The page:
If You Weren’t Feeling Old Enough: It’s official. We have our first great-grandparent in the class! Jim Dill claimed that honor when Dante, Class of 2040, touched down on terra firma on 18 July. Congratulations, great-grandpa Jim!
Retirements: Scott Smith retired in May from Delta Air Lines, leaving as a B767 Captain based in Detroit, but still living in the DC area where he retired from the AF in 1996. Scott reports he’s still married to his “first and only love, Janet,” and they’ve been married since 6 June 1975 so there’s a chance it might work out. The Smiths recently met up with former roommate Stan “Chumley” Collins and his wife, Mary, in a pub in Cork, Ireland, and spent the evening eating and swapping stories. If it was like most classmate reunions, Scott and Chumley swapped the stories while Janet and Mary rolled their eyes.
Mike Banker put in 30 years with Northwest/Delta before retiring in June as a B767 Captain based in Seattle. His account of his life after retirement is that he hasn’t done much of anything except keep the house and garden going since his wife, Joanie, is still working. They’ve been married 43 years and somewhere along the way wound up with 5 kids and 12 grandkids who keep them from sitting down and getting comfortable for any appreciable stretch of time.
Roy Rice, a longtime Alabama resident, provided the following narrative on the recent retirement of a fellow Alabamian, Jim “Lucky” Corrigan. “I just wanted to let you know about Corrigan’s retirement and what a [characterization deleted to enable public dissemination of this true life story] he is. He called a couple of weeks ago and told me that on 4 Oct he would be taking his last flight with Delta. He said, ‘Why don’t you come down to help celebrate and we can work on your driving skills over the weekend?’ I, of course, agreed and was looking forward to some serious GOLF.” WHAT I DIDN’T SUSPECT was that he meant I would work on my tractor driving skills for the weekend. I got down to his place on Thursday and spent the next 3 ½ days on a tractor, helping put in 13 green fields for deer season. What a [further characterization deleted]!!! I spent 28 hours in the hot sun, on a tractor in dusty fields while he stayed up at the barn accepting gracious phone calls and emails from friends and classmates congratulating him on his Delta retirement. The one saving grace was Kim’s (Lucky’s lovely wife) outstanding cooking and graciousness as a wonderful hostess.”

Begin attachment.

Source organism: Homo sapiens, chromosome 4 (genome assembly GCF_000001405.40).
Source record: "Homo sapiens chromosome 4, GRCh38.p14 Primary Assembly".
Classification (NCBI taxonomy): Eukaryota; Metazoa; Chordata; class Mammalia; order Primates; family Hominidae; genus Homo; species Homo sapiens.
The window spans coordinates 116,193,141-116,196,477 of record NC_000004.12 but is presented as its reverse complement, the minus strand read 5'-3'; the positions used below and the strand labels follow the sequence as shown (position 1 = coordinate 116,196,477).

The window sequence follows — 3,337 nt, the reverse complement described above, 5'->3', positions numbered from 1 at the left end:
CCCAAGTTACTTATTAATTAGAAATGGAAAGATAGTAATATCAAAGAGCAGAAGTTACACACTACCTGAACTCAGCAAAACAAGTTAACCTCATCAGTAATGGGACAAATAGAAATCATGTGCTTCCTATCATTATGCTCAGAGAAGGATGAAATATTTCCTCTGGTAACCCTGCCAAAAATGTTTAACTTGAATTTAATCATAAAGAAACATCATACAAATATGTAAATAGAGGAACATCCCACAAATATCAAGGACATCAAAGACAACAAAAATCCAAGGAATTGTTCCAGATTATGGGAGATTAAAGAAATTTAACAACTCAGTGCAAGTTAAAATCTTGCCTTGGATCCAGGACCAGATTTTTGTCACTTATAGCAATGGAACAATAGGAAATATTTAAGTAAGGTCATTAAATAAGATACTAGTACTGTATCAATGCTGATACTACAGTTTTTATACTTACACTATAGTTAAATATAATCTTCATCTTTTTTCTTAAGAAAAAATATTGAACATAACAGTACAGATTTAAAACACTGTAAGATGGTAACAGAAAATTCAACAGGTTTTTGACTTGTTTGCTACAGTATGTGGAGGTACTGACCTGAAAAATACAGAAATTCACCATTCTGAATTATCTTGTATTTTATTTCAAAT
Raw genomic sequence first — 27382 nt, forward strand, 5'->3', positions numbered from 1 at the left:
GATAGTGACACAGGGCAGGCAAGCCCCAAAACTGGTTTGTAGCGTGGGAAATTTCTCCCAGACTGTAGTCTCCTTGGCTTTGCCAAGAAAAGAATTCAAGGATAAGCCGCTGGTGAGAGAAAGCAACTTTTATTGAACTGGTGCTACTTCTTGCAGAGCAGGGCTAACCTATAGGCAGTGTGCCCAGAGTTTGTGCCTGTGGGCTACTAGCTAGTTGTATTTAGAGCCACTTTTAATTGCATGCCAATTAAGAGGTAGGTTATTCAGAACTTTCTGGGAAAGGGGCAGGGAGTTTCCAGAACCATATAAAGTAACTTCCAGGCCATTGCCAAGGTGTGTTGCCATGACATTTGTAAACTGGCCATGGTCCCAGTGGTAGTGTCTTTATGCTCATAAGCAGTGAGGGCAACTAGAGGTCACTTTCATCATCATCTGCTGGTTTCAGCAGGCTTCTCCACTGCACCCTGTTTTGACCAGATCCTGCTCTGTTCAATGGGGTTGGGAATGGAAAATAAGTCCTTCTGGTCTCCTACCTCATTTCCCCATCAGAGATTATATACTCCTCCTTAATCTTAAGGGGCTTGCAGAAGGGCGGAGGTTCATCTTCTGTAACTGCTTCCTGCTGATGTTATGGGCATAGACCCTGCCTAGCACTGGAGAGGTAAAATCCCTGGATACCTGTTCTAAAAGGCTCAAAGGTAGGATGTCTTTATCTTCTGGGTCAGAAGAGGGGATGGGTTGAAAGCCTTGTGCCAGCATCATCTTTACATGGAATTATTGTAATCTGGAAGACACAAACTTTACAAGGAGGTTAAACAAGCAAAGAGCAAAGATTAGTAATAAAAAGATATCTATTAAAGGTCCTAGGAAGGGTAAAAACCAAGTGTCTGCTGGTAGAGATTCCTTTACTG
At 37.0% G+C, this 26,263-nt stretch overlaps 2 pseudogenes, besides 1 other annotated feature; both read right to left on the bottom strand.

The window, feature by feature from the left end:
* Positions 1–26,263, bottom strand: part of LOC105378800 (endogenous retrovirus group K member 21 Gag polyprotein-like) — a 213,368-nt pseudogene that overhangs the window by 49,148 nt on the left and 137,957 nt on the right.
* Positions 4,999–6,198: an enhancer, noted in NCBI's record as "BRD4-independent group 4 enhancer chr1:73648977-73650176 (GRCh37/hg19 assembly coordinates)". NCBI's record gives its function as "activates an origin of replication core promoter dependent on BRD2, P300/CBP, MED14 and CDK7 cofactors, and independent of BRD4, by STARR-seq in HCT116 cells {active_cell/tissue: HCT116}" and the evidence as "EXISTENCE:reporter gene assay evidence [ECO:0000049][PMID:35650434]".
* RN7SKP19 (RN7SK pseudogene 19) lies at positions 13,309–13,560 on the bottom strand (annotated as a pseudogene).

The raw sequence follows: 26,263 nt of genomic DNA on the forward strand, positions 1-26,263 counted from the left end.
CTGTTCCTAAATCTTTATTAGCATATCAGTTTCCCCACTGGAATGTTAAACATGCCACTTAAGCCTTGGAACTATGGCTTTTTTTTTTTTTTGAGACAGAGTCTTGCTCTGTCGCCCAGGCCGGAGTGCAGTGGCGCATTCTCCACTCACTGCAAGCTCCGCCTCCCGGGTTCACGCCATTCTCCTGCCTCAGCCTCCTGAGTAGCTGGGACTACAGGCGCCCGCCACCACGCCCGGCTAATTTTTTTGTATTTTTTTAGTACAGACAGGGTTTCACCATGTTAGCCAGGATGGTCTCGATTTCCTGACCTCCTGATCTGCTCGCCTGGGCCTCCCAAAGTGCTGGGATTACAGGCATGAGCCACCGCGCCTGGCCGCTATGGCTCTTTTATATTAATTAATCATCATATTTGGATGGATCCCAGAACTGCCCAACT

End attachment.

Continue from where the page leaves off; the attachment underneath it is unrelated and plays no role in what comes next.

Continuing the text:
[Scribe’s note: Anyone who’s seen Roy’s golf swing would have to wonder why he ever thought Lucky was talking about working on those driving skills. I’m not even sure Lucky could bear to look at Roy’s swing, much less waste time working on it.]
Roughing It: While some of our recently retired classmates are trying to determine what to do with the lack of regimentation in their lives, others have found fulfillment by re-enacting their Survival days, sans the threat of dementors springing from behind trees and sucking the joy out of life. Dale Hanner reports: “Joe Carroll, Rod Kallman, and I, fellow SLUF Drivers at Davis-Monthan, along with two other friends, recently decided to see if a group of 65-year-old senior citizens, who, by the way, think they are still 35, could survive a 5-day, and probably more importantly, 12-portage canoe trip, with two canoes and about 175 pounds of stuff in the Boundary Waters Canoe Area in northern Minnesota. The two studs of our group, Rod and Joe, evolved into the only two guys willing and able to carry the canoes. Other than trying to get three ex-fighter pilots of equal rank to agree on anything, it was an absolutely fabulous trip!” (Photo 1 Below)